- Business notebook: Cape native goes from farm to mobile-food operation (3/20/17)1
- Three out, including city administrator, at Scott City; two resigned, one fired (3/16/17)1
- Several tournaments already booked at Sportsplex (3/16/17)6
- Legal discrimination complaint, ethics complaint filed in Scott City government (3/22/17)9
- Former Scott City administrator: 'I was forced to resign' (3/21/17)6
- Cairo man pleads guilty to bank murders (3/17/17)1
- Two people found dead in Advance house fire (3/21/17)
- Triplett manslaughter case set for July 2018 (3/21/17)2
- Two local lawmakers back charter school bill; Perryville lawmaker objects to measure (3/19/17)19
- Two Cape men charged with second-degree murder of Grandi (3/21/17)2
Antidepressant use might help explain suicide dip, study sugges
NEW YORK -- Greater use of antidepressants might be driving down the nation's suicide rate, an analysis suggests.
From 1995 to 1998, prescriptions for relatively recent antidepressants like Prozac rose 41 percent, while the age-adjusted national suicide rate dipped about 6 percent, said Dr. John Mann, a psychiatry professor at Columbia University.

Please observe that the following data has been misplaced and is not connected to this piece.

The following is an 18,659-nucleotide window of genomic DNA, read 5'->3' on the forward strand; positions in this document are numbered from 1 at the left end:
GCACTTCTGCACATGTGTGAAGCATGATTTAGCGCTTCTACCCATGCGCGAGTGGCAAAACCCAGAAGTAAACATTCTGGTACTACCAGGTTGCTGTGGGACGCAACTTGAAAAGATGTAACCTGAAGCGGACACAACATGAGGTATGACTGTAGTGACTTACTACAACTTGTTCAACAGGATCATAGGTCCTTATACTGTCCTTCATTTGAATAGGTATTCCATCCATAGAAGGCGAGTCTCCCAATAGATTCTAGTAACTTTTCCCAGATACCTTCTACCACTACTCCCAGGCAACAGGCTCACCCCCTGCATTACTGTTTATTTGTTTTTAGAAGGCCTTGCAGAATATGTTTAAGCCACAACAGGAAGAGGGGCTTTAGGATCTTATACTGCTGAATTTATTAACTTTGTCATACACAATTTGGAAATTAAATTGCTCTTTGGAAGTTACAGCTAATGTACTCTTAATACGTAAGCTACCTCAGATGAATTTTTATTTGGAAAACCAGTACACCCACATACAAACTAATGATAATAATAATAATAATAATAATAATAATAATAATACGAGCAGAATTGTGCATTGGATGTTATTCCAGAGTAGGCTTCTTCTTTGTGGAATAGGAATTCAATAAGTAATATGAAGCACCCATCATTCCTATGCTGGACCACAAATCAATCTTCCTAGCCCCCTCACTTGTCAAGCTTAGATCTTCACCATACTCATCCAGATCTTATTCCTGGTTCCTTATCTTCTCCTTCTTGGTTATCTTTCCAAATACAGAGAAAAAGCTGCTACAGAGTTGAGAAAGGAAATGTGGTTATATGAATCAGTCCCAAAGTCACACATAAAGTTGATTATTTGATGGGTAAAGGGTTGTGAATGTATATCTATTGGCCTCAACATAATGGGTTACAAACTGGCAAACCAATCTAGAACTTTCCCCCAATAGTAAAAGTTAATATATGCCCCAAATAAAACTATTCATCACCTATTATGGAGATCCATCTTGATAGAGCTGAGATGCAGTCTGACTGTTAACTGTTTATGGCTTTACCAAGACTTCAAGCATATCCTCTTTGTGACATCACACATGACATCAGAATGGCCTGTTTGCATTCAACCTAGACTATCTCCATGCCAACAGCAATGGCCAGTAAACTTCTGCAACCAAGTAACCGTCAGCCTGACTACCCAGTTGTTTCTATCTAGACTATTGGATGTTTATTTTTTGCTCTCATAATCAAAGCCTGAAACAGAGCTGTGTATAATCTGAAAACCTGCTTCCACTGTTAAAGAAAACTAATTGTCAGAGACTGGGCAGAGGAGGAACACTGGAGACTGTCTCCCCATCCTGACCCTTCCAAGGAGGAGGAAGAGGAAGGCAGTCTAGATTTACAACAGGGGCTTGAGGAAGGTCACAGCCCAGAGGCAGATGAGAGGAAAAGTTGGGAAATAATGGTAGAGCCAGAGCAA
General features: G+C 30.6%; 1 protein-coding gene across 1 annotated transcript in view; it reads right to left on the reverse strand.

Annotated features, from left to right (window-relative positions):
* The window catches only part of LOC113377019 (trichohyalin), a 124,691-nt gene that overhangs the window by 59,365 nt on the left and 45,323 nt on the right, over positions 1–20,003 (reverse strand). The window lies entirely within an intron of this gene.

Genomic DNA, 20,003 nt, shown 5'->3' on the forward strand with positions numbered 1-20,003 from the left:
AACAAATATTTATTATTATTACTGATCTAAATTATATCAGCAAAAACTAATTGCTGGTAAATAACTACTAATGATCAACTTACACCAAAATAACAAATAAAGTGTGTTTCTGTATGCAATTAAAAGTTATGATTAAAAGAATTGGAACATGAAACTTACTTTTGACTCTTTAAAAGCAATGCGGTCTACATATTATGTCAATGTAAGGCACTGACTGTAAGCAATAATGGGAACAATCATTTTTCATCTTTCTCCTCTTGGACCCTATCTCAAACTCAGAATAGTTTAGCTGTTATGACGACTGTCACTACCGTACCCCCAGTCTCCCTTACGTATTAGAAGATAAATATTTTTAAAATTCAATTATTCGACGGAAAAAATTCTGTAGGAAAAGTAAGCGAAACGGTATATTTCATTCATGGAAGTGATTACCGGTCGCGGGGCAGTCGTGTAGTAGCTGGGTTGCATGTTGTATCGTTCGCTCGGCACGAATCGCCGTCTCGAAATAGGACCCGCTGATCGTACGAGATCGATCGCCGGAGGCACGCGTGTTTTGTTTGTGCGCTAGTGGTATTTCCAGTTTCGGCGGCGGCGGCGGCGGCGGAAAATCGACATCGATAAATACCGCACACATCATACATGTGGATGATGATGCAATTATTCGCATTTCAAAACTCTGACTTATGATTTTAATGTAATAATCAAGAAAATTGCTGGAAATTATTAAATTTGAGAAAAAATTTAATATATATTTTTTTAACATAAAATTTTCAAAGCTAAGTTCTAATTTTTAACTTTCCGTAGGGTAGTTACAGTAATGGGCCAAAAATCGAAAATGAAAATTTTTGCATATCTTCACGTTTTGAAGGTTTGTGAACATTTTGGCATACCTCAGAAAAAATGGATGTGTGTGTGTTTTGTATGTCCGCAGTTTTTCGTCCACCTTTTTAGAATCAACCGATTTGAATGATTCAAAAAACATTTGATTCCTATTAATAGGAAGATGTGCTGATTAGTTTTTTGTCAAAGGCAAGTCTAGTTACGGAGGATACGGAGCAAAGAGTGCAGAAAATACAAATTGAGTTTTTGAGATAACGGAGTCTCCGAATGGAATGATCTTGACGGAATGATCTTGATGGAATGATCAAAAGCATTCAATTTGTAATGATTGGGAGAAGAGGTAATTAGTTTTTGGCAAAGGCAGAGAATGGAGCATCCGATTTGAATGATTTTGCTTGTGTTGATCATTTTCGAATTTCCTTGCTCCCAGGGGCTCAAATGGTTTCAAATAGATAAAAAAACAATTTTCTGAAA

"There may be a relationship," Mann said in an interview. "We don't know for sure ... (but) that's our hypothesis."
It makes sense, since depression or related illness is often seen in people who commit suicide, said Mann, who discussed his analysis at a presentation sponsored by the American Foundation for Suicide Prevention.
John Kalafat, president of the American Association of Suicidology cautioned that the results don't prove Mann's hypothesis.
"It's a correlation, and of course correlations don't prove causation," said Kalafat. "He's entitled to speculate (but) there's no way to go beyond speculation."
Suicide took 30,575 American lives in 1998, according to federal data.